Tim Tebow did less, and Florida accomplished more.
Tebow didn't come close to matching the gaudy numbers he had last year when he became the first sophomore to win the Heisman Trophy, but he's been maybe even more valuable to the top-ranked Gators this season. Whether it was in the huddle, on the practice field, in the locker room, in meeting rooms, in the weight room, before and after games, Tebow led the way.
He picked up his teammates after the early season loss to Mississippi, motivated everyone to play at a higher level and was at his best when Florida needed him most.
"There's just no way for anyone to know how important he is to us," receiver Louis Murphy said.
"He does it all."
Tebow's trophy collection might offer a clue. The two-time Southeastern Conference player of the year took home the Davey O'Brien, Maxwell and Sullivan awards last season. He already picked up the Wuerffel Award this year, and was a finalist for the Maxwell.
He could join a most exclusive club when the Heisman is handed out Saturday night - Archie Griffin is the only two-time winner of college football's most prestigious individual award.
"I'm just enjoying it, the opportunity," Tebow said.
"I'm more focused on trying to win the national championship. It's a great honor to go up there again. Winning it changed people's perspective of me. All your life you're known as the Heisman Trophy winner."
Tebow became the first college football player with at least 20 touchdown passes and 20 rushing touchdowns in 2007, carrying a team that finished 9-4 and out of the SEC race.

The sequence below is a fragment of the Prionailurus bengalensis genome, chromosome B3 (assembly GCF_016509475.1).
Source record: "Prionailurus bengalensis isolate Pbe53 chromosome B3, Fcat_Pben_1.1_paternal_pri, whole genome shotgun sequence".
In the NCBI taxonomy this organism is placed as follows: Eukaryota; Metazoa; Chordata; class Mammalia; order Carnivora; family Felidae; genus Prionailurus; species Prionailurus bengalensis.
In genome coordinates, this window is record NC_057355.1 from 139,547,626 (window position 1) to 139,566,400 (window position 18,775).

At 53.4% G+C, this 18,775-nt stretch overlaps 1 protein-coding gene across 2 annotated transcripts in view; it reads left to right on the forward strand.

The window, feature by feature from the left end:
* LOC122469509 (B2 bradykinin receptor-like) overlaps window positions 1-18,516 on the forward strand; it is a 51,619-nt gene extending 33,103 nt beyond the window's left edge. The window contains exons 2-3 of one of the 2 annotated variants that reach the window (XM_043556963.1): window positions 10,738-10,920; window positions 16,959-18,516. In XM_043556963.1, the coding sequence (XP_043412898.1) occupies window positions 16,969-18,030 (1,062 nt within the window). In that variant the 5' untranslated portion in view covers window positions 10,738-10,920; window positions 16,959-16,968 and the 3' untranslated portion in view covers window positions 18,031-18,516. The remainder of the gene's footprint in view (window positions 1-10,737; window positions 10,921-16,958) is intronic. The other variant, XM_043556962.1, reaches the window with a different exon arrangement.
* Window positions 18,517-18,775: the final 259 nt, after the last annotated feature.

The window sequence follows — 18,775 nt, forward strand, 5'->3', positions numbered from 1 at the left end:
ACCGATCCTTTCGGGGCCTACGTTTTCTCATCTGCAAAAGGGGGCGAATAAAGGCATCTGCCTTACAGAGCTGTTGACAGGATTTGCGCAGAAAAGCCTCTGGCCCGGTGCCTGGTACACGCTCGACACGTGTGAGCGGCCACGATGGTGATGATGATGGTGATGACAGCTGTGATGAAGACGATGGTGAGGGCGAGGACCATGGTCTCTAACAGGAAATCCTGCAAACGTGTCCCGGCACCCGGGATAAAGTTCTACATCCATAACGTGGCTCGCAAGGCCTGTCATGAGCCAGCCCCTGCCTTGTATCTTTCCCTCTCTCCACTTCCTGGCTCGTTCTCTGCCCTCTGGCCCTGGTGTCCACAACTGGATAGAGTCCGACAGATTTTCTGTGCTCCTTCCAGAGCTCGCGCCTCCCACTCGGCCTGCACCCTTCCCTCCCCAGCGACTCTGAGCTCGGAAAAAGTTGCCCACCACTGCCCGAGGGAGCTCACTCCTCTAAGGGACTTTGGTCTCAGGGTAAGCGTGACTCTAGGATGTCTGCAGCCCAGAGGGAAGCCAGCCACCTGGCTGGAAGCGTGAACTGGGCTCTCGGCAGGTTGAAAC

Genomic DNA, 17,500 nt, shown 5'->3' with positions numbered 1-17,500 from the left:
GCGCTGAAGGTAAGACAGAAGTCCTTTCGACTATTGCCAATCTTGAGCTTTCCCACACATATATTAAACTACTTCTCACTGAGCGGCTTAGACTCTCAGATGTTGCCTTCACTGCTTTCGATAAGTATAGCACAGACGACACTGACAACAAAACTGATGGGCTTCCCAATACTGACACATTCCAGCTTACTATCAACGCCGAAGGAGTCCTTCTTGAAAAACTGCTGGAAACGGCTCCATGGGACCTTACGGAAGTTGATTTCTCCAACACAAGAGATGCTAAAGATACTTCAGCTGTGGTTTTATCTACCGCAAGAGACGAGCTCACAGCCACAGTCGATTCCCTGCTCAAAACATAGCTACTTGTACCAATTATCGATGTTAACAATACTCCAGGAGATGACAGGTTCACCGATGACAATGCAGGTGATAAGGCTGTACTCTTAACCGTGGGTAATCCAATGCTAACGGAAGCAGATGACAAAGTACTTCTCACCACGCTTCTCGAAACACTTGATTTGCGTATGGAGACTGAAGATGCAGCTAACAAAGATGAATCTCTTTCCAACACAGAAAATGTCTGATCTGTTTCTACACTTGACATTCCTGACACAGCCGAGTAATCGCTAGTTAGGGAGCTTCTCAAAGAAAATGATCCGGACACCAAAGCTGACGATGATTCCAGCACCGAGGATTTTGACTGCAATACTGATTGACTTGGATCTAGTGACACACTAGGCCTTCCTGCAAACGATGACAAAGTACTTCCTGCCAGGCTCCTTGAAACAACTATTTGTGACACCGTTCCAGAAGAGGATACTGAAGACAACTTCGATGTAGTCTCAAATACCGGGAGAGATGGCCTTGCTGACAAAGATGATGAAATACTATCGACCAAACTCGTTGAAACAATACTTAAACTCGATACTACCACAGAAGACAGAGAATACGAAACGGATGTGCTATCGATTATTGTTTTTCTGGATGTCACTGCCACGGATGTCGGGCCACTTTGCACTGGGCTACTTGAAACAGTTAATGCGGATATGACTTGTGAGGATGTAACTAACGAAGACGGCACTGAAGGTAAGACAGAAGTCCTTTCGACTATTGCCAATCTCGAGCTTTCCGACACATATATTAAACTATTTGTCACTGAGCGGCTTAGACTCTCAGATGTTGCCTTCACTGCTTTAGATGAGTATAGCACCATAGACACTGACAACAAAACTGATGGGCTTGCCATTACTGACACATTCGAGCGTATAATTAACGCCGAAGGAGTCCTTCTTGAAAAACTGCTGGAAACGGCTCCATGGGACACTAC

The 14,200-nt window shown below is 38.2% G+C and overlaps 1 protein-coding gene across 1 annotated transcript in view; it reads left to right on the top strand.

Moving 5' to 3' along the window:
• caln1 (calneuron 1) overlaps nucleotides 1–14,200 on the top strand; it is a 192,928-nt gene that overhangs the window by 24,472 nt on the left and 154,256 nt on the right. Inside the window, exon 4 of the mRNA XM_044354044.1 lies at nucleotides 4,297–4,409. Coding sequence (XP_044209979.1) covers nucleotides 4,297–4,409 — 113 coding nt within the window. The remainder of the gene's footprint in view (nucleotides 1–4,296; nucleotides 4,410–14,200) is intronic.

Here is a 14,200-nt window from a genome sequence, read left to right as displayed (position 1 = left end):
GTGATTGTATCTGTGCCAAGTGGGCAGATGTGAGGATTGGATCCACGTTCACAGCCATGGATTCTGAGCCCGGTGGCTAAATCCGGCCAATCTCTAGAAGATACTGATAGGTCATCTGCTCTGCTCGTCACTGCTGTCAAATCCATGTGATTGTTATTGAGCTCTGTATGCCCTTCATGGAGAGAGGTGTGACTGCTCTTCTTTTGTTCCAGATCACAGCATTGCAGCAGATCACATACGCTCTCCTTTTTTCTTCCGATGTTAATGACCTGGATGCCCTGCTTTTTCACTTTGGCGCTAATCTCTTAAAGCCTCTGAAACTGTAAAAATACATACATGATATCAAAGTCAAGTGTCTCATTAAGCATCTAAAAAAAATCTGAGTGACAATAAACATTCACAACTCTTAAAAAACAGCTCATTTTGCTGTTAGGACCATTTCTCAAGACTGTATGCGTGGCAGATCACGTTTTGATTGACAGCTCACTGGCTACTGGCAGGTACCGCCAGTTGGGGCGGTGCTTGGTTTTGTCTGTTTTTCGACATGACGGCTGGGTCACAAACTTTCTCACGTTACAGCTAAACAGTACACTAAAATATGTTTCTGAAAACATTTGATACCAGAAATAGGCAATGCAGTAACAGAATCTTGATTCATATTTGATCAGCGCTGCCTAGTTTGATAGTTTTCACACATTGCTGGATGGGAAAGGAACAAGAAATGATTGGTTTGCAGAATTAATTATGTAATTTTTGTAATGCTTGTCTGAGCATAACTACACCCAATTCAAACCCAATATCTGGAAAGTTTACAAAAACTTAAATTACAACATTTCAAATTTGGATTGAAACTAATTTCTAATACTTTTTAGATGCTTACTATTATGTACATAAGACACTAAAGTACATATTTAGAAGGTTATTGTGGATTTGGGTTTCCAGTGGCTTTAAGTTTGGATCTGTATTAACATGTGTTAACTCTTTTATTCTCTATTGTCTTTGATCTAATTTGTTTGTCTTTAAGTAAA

His stats were down this season, but his play never dipped. He ranks fifth in the nation in passer rating (176.7) with 28 touchdown passes and only two interceptions. He hasn't been asked to run nearly as much, but still has 564 yards rushing and 12 touchdowns.
Most importantly, he has the Gators one win away from their second national title in three seasons.
"It's something you dream about, something that's very exciting and something I'm having a great time with," Tebow said.
Tebow acknowledged that winning the Heisman brought added pressure and extra attention from fans, media and opponents. It may have even affected him early on, too. Tebow rarely looked in sync during the first four games. He overthrew receivers, stood in the pocket too long and looked tentative when he did scramble.
"I was trying to be too perfect," he said.
"I wanted it to be a perfect season. I wanted to complete every pass. I was just not relaxing and playing."
Holtz turns down Syracuse: East Carolina coach Skip Holtz says he has withdrawn his name from consideration to become the new head football coach at Syracuse.
In a statement issued by the school, Holtz said he had declined further discussions with Syracuse concerning the opening.
Syracuse is seeking to replace Greg Robinson, who was fired after four seasons.
Holtz, who led the 9-4 Pirates to a 27-24 victory over Tulsa to earn the program's first Conference USA championship, was in Memphis, Tenn., to talk about his team's appearance in the Liberty Bowl, in which the Pirates will face Kentucky.
Gill has 2 interviews: Turner Gill interviewed for coaching vacancies at Auburn and Syracuse, raising the possibility he might leave Buffalo after turning around the school's football program in only three seasons.
"Maybe my work is done here, I don't know that," Gill said Thursday at a news conference to promote the International Bowl in Toronto.
"There's some things that are probably going to happen, but I don't know when."
Gill's Bulls (8-5) face Connecticut (7-5) at the Rogers Centre on Jan. 3. He confirmed his visits with Syracuse and Auburn, and noted that there are other programs in the mix, though he wouldn't say which ones.
What's clear is that the former Nebraska star quarterback and 1983 Heisman Trophy finalist has emerged as a valuable commodity. Before he arrived in 2006, the Bulls had gone 10-69 in their first seven seasons after joining the Mid-American Conference.